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> the remains of an extremely small Iguanodontian 
> the femur has a length of roughly 5 centemetres.


> SAMPSON et al gave a talk on (yet more) material from Madagascar.  This time,
> on some new, magnificent theropod skull material.  

     Its about time for someone to do a really nice restoration of the
ableiosaurs.  Now that we have decent skull material from at least three
specimens from three diffeent continents, it would make a really fine

> CZERKAS presented evidence that supported the idea that _Stegosaurus) didn't
> have cheeks, but instead a big turtle-like beak running the whole way up the
> jaw.  He also reitterated his 1987 conclusion that _Stegosaurus_ had a single
> row of plates *ontogenetically*, but later, as the animal grew, and the
> plates got big, he admitted that they seperated off the midline to appear as
> two rows of alternating plates.

      Whats the rationale for this one?  There aren't any articulated
juvinile stegosaur skeletons that I am aware of yet, so I assume he is
basing this on the ontogenetic development of some modern reptile.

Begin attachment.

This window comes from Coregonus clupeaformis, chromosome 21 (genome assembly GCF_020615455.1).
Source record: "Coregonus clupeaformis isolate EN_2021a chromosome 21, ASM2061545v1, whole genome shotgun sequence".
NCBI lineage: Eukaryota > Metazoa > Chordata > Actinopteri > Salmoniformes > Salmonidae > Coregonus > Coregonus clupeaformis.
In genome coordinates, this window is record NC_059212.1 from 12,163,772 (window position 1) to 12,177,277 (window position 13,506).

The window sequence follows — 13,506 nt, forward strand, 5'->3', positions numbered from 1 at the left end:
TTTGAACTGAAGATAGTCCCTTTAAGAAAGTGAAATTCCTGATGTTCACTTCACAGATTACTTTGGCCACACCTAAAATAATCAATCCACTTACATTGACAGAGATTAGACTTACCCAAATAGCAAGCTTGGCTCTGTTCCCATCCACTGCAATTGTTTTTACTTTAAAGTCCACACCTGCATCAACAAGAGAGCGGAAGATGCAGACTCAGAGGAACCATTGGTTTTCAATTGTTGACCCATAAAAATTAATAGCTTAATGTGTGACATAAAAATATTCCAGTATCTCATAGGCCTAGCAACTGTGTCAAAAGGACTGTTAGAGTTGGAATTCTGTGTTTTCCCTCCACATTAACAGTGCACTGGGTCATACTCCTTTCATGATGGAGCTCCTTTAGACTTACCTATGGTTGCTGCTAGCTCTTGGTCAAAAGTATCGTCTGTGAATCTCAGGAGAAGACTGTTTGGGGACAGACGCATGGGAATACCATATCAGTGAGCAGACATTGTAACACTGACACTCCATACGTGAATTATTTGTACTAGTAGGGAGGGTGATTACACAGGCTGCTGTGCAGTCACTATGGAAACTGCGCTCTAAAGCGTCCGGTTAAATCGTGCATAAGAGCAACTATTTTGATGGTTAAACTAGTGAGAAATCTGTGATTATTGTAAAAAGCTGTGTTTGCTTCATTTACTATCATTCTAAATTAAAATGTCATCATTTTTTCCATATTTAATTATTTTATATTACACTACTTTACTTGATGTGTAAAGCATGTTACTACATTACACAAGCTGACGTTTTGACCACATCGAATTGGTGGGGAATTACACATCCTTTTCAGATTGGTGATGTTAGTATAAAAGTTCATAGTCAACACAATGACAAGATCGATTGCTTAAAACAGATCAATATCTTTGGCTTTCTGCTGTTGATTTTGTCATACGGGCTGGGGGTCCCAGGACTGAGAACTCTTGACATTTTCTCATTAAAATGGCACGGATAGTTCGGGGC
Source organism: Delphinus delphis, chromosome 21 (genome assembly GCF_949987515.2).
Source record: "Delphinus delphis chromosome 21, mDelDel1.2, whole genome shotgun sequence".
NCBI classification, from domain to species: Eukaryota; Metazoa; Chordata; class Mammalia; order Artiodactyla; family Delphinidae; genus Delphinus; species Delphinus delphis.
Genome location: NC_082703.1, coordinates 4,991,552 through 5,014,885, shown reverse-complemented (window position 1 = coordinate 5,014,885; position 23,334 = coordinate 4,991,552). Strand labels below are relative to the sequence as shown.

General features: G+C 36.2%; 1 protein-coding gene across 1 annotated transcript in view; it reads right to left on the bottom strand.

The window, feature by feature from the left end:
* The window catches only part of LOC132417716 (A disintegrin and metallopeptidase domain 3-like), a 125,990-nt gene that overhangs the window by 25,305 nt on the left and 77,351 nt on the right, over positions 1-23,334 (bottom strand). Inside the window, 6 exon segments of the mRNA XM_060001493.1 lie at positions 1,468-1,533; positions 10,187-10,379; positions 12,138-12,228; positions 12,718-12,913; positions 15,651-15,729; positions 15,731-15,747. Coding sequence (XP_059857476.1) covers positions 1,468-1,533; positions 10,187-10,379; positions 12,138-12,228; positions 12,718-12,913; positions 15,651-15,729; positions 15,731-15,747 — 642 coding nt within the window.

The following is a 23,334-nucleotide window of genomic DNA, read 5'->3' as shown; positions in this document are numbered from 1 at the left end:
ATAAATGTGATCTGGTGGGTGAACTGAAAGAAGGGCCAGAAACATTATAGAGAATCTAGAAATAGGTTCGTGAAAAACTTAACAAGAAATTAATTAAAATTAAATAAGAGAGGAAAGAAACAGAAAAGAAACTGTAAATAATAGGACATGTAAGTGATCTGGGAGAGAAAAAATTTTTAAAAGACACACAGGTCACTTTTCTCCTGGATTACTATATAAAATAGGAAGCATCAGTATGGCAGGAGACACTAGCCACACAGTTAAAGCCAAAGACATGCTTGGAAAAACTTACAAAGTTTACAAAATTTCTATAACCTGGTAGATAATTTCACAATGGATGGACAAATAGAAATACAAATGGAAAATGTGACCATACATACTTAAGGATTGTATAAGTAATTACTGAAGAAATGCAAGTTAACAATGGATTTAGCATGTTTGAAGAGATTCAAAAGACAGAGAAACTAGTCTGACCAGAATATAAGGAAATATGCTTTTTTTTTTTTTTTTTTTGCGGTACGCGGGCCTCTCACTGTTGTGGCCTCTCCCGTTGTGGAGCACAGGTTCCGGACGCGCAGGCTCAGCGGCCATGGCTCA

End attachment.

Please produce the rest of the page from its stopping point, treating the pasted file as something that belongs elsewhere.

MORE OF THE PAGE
> Additionally, he insisted that the spikes
> were held up at about 50 degrees instead of near-horizontal.

     Same question here; Ken Carpenter played around with real stegosaur
spikes and tail vertebrae when putting the DMNH stegosaur mount together
and came to a very different conclusion.

> PAUL showed that the high-metabolism birds and mammals had long illia, and
> that in contrast, reptiles do not.  The similar illia of dinosaurs could be
> correlated to metabolic needs and maximum excercise capacity similar to that
> in birds and mammals.  

      How thecodonts fit into this scheme?

> that the carcass was scavenged by tyrannosaurs, dromaeosaurs and
> multituberculates.

      Taenolabids [sic]?  I thought they were the only multituberculate
group with incisors modified for gnawing, but my info is probably out of

> PADIAN explained how there is no positive evidence to support the idea of
> arboral origins of bird flight.  He additionally said "Pining for the lagoons
> of Solnhoffen" a la Monty Python while a slide of _Archaeopteryx_ was being
> shown.

       Given the rarity of good Late Jurassic vertebrate localities, I
think it would be quite a statistical fluke if _A_._lithographica_ of
Bavaria was the only "flying dinosaur" of its type in the world.  Tying
bird origens to lagoonal environments (if that is what he was trying to
do) is pretty uncertain.
     By the way, someone needs to do an intensively thought out and
researched book or paper on the likeylhood of associating biomolecules
with fossils.  The very premise seems unlikely but a lot of prestigious
names and institutions seem to be getting in on the act; I never know WHAT
to think anymore. 
     My Sue posting seems to have sparked another innapropriate fossil
ownership debate; my fault entirely for starting and to a certain extent
propogating it, and my apologies to overseas subscribers who don't
really give a crap.  
LN Jeff